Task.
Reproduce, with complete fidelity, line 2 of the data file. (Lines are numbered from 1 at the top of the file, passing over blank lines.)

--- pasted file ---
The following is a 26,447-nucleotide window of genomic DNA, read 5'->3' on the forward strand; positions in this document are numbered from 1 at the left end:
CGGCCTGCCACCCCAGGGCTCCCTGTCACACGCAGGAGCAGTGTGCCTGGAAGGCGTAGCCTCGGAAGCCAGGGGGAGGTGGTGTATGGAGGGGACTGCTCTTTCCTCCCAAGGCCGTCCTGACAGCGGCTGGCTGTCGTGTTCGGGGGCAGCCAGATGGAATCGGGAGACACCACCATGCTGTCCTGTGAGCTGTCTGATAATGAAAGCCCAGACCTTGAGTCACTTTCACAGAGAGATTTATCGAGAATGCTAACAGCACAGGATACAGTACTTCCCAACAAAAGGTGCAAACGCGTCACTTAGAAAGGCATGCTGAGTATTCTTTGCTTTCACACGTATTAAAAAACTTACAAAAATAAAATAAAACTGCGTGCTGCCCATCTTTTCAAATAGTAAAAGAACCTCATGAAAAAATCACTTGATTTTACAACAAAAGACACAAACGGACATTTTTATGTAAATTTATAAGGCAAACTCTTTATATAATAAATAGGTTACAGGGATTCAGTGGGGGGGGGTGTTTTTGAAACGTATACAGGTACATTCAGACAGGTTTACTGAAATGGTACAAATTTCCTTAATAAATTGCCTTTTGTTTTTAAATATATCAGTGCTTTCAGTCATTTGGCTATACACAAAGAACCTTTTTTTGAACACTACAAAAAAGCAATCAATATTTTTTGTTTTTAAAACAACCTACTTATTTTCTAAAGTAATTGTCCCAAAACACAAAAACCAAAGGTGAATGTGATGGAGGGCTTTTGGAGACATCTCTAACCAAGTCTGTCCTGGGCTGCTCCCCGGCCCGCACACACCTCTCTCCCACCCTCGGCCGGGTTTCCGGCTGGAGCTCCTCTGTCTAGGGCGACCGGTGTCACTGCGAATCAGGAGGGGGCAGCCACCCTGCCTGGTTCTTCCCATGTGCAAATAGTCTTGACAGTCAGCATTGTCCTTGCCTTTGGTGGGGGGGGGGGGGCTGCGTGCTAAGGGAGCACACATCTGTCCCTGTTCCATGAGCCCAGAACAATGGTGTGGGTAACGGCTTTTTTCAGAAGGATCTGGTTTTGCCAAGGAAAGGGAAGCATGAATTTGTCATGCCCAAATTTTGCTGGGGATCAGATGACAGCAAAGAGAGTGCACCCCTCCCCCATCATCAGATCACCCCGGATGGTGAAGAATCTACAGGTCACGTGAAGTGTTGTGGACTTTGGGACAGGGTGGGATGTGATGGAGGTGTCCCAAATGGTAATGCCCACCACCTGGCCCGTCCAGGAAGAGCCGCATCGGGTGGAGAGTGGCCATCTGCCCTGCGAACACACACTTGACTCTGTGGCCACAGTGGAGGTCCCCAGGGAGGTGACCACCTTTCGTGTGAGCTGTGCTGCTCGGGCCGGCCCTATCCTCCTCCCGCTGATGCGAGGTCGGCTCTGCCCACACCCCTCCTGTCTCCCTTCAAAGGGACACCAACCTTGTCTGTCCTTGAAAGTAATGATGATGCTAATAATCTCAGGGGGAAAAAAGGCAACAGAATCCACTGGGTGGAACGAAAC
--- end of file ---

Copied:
CGGCCTGCCACCCCAGGGCTCCCTGTCACACGCAGGAGCAGTGTGCCTGGAAGGCGTAGCCTCGGAAGCCAGGGGGAGGTGGTGTATGGAGGGGACTGCTCTTTCCTCCCAAGGCCGTCCTGACAGCGGCTGGCTGTCGTGTTCGGGGGCAGCCAGATGGAATCGGGAGACACCACCATGCTGTCCTGTGAGCTGTCTGATAATGAAAGCCCAGACCTTGAGTCACTTTCACAGAGAGATTTATCGAGAATGCTAACAGCACAGGATACAGTACTTCCCAACAAAAGGTGCAAACGCGTCACTTAGAAAGGCATGCTGAGTATTCTTTGCTTTCACACGTATTAAAAAACTTACAAAAATAAAATAAAACTGCGTGCTGCCCATCTTTTCAAATAGTAAAAGAACCTCATGAAAAAATCACTTGATTTTACAACAAAAGACACAAACGGACATTTTTATGTAAATTTATAAGGCAAACTCTTTATATAATAAATAGGTTACAGGGATTCAGTGGGGGGGGGTGTTTTTGAAACGTATACAGGTACATTCAGACAGGTTTACTGAAATGGTACAAATTTCCTTAATAAATTGCCTTTTGTTTTTAAATATATCAGTGCTTTCAGTCATTTGGCTATACACAAAGAACCTTTTTTTGAACACTACAAAAAAGCAATCAATATTTTTTGTTTTTAAAACAACCTACTTATTTTCTAAAGTAATTGTCCCAAAACACAAAAACCAAAGGTGAATGTGATGGAGGGCTTTTGGAGACATCTCTAACCAAGTCTGTCCTGGGCTGCTCCCCGGCCCGCACACACCTCTCTCCCACCCTCGGCCGGGTTTCCGGCTGGAGCTCCTCTGTCTAGGGCGACCGGTGTCACTGCGAATCAGGAGGGGGCAGCCACCCTGCCTGGTTCTTCCCATGTGCAAATAGTCTTGACAGTCAGCATTGTCCTTGCCTTTGGTGGGGGGGGGGGGGCTGCGTGCTAAGGGAGCACACATCTGTCCCTGTTCCATGAGCCCAGAACAATGGTGTGGGTAACGGCTTTTTTCAGAAGGATCTGGTTTTGCCAAGGAAAGGGAAGCATGAATTTGTCATGCCCAAATTTTGCTGGGGATCAGATGACAGCAAAGAGAGTGCACCCCTCCCCCATCATCAGATCACCCCGGATGGTGAAGAATCTACAGGTCACGTGAAGTGTTGTGGACTTTGGGACAGGGTGGGATGTGATGGAGGTGTCCCAAATGGTAATGCCCACCACCTGGCCCGTCCAGGAAGAGCCGCATCGGGTGGAGAGTGGCCATCTGCCCTGCGAACACACACTTGACTCTGTGGCCACAGTGGAGGTCCCCAGGGAGGTGACCACCTTTCGTGTGAGCTGTGCTGCTCGGGCCGGCCCTATCCTCCTCCCGCTGATGCGAGGTCGGCTCTGCCCACACCCCTCCTGTCTCCCTTCAAAGGGACACCAACCTTGTCTGTCCTTGAAAGTAATGATGATGCTAATAATCTCAGGGGGAAAAAAGGCAACAGAATCCACTGGGTGGAACGAAAC